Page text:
Bottled solar fuel is regarded as a Technology Landmark for use in an OmegaMap. Its widespread use would contribute significantly to making solar energy storable and transportable.
The information presented here is based on an article “Scientists can now bottle solar energy, turn it into liquid fuel” written by Robby Berman and published in bigthink.com on November 11, 2018. This article cites an article entitled “Emissions-free energy system saves heat from the summer sun for winter” that appeared in Chemistry and Engineering of Chalmers University in Sweden. The research team at Chalmers is headed by Prof. Kasper-Moth Poulsen.
The locus of innovation is a new Principle of Operation embodied in a system called “Molecular Solar Thermal Energy Storage (MOST)”. It consists of two components: (i) A compound that is a combination of carbon, hydrogen and nitrogen. When it is exposed to sunlight it forms an energy storing liquid isomer. (ii) A cobalt-based catalyst.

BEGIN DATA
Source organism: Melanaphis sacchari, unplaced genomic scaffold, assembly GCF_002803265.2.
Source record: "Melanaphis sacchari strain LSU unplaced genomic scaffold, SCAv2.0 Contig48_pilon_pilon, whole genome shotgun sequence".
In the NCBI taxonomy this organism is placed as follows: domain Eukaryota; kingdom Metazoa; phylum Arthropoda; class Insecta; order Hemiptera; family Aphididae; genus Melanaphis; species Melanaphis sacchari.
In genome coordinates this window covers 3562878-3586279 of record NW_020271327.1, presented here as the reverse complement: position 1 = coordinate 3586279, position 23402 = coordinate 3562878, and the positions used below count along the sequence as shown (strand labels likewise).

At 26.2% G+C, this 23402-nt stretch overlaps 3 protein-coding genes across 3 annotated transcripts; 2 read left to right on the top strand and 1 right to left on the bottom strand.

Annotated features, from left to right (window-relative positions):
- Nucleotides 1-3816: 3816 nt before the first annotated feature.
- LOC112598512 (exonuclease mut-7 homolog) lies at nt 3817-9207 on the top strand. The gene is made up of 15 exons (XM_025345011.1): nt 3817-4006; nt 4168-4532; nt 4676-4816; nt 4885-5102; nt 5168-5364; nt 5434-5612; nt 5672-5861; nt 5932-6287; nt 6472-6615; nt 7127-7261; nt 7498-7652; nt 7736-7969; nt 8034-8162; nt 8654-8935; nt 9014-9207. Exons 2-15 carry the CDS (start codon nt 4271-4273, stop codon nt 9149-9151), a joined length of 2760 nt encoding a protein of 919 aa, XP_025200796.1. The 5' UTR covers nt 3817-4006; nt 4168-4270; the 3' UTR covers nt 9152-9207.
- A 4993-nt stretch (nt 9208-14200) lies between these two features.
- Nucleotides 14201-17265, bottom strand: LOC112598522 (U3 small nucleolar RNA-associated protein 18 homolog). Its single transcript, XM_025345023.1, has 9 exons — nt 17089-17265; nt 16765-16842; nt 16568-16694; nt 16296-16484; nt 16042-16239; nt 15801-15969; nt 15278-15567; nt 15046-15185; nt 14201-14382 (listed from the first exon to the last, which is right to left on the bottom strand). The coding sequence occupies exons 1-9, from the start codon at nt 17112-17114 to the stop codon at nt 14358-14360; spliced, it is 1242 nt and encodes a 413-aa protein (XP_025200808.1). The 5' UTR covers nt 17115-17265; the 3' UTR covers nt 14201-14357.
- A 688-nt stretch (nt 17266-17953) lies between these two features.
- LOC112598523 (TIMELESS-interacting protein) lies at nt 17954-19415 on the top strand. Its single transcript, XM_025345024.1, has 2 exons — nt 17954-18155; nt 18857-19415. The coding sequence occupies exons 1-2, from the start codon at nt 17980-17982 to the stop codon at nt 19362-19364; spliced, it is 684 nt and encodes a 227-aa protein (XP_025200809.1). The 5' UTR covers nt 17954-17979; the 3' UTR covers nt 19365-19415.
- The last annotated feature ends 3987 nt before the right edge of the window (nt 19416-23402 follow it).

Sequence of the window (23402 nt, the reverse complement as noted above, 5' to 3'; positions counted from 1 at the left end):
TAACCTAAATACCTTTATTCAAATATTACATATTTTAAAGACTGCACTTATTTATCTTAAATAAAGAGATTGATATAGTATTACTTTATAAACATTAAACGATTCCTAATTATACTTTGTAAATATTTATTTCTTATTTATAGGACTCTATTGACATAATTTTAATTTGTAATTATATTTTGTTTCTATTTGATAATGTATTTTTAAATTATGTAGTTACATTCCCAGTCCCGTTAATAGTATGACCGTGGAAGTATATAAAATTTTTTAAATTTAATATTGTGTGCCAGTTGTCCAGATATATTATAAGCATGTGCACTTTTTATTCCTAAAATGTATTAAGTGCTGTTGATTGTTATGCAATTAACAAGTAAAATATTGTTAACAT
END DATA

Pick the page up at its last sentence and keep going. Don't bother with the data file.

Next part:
When the isomer is passed through the catalyst the stored energy is released as heat.
The effect of this innovation is to improve the Functionality : Store-Energy. Its position in the techno-sphere is indicated on the Functionality Grid. (See diagram below).
Three Functional Performance Metrics are recorded. (i) Watt-hours multiplied by time, per kilogram of compound. A value of 250 watt hours for 18 years is reported. (ii) Number of storage and release cycles. A minimum of 125 cycles is on record. (iii) Energy waste released to the environment. This is zero.
The Technology readiness level on a scale of 1 to 9 seems to be TRL3 : i.e., “Experimental proof of concept”.
Technical terminology is covered in: Van Wyk, Rias, (2017) Technology: Its Fundamental Nature, Beau Bassin, Mauritius, LAP LAMBERT Academic Publishing, (http://amzn.to/2Avsk3r)
For descriptions of:
- Technology Landmark; pp. 83-84, Diagram 11.1, Stage 3
- Principle of operation; p. 20
- Functionality; pp. 24-25
- OmegaMap; pp. 92-93
- Functionality Grid; pp. 29-32
- Technology readiness levels; pp. 22-23